Qavi, who was suspended from a prominent Muslim council in the controversy following the posts, told local media after Baloch's death he had "forgiven her" and the matter was now in God's hands.
After Baloch's death, many Pakistanis again called for the passage of an anti-honour killing law, aimed a closing a loophole that allows family members to forgive the killers.
"The death of Qandeel Baloch conveys an insidious message: that women will be kept back at all cost; murdered, if they dare nurture ambitions to break the glass ceiling," the English daily Dawn newspaper wrote in an editorial on Sunday.
Baloch, who called herself a modern day feminist, was described as Pakistan's Kim Kardashian and built a modelling career on the back of her social media fame.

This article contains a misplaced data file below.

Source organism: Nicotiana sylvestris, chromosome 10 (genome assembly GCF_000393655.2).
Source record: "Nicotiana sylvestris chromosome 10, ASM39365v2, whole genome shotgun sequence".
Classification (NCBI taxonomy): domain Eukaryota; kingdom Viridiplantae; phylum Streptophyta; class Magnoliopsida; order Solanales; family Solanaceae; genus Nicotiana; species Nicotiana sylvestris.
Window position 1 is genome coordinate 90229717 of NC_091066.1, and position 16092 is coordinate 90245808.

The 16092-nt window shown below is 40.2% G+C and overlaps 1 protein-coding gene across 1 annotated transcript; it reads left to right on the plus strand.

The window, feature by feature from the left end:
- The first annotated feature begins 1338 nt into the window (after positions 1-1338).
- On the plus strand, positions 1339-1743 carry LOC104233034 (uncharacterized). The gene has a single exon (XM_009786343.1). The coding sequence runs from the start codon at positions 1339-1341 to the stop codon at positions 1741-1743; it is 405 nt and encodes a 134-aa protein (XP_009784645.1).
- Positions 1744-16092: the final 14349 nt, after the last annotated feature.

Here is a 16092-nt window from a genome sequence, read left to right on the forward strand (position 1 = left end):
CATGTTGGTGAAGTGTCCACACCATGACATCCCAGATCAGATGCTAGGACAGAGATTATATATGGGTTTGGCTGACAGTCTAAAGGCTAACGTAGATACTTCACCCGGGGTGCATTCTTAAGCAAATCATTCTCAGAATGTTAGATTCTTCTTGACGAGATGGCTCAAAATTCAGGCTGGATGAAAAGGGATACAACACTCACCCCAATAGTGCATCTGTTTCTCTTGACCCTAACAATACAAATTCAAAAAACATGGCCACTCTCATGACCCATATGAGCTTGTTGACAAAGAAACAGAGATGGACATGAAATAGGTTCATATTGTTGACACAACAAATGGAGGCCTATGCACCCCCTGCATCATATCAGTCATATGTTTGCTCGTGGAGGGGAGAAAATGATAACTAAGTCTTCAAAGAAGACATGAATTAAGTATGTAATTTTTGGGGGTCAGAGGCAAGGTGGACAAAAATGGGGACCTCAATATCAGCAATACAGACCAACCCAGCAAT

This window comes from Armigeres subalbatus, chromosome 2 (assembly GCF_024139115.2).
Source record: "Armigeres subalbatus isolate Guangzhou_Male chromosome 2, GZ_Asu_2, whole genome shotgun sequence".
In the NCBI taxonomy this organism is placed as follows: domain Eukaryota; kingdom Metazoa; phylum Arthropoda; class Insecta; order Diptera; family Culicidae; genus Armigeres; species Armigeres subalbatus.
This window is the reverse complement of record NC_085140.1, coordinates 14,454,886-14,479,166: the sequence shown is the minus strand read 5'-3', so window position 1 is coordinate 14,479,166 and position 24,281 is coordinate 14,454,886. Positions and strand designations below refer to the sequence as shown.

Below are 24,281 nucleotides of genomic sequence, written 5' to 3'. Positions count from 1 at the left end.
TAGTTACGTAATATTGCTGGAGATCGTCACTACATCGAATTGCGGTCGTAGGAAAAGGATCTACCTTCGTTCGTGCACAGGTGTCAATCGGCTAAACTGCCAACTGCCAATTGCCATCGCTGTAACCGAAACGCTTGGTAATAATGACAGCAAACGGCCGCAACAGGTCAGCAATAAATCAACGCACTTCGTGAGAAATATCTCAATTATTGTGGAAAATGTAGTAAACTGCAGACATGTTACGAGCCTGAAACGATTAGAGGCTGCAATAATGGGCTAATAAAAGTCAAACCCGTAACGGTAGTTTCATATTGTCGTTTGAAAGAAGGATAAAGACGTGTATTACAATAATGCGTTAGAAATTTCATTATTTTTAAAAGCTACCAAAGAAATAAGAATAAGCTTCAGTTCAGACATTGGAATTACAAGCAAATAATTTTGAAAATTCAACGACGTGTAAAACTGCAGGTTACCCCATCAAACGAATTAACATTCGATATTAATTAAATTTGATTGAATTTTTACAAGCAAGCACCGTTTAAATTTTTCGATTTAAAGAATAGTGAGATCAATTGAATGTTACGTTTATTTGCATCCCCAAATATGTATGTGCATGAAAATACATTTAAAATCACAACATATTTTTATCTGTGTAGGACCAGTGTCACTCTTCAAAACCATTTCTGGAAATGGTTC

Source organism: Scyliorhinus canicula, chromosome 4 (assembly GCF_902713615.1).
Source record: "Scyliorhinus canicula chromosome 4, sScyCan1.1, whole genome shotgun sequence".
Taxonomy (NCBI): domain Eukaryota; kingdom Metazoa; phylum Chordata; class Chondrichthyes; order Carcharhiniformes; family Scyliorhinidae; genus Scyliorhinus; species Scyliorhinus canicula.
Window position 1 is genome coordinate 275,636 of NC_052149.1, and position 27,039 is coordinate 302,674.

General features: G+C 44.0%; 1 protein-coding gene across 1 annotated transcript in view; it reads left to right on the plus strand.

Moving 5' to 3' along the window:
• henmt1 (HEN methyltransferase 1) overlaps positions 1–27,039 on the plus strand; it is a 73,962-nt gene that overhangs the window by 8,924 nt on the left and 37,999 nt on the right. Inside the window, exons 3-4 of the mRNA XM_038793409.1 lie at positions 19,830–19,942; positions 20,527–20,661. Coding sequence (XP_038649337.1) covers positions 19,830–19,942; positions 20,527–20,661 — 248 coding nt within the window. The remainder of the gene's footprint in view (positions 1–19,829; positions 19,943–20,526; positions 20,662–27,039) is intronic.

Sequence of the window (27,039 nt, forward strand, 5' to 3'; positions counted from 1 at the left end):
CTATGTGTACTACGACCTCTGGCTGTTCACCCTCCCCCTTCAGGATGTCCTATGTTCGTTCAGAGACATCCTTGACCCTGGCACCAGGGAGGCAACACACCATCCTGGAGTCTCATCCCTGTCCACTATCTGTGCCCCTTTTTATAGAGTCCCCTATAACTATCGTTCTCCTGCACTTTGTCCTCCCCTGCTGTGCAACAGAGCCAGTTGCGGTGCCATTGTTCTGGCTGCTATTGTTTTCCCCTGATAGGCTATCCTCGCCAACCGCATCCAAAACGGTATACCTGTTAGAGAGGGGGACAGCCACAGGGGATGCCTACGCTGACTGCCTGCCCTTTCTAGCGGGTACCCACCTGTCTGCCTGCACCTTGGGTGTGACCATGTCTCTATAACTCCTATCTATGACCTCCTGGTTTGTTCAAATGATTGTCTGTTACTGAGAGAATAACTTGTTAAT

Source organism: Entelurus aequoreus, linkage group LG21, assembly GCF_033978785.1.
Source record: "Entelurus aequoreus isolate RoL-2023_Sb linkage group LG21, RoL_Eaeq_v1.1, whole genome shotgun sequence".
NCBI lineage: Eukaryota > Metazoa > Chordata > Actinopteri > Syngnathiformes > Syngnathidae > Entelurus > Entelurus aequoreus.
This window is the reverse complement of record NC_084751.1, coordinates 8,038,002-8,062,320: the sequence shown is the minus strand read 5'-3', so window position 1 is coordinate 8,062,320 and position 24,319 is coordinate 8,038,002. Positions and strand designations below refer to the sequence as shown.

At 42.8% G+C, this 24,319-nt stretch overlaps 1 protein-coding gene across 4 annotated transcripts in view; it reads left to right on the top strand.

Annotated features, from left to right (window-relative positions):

"As women we must stand up for ourselves. As women, we must stand up for each other," she told her 758,000 followers on Facebook, days before her death.
Earlier this year Baloch offered to strip if the wildly popular Pakistani cricket team beat arch-rival India.
She also appeared in a music video, gyrating bare legged to an Urdu-language song in high-heels and a see-through top.
Prior to her death Baloch spoke of worries about her safety and had appealed to the interior ministry to provide her with security for protection. No help was provided and the interior ministry has not commented on her death.
On social media, some celebrated her killing as she had been a "disgrace" to Pakistan's culture.
But many grieved her death, saying she had helped the cause of women in a society where they are often banned from working or even appearing in public in ultra-conservative areas.
"There are far too many people who only know how to respond with violence here," Meesha Shafi, a Pakistani model and actress, said on Twitter.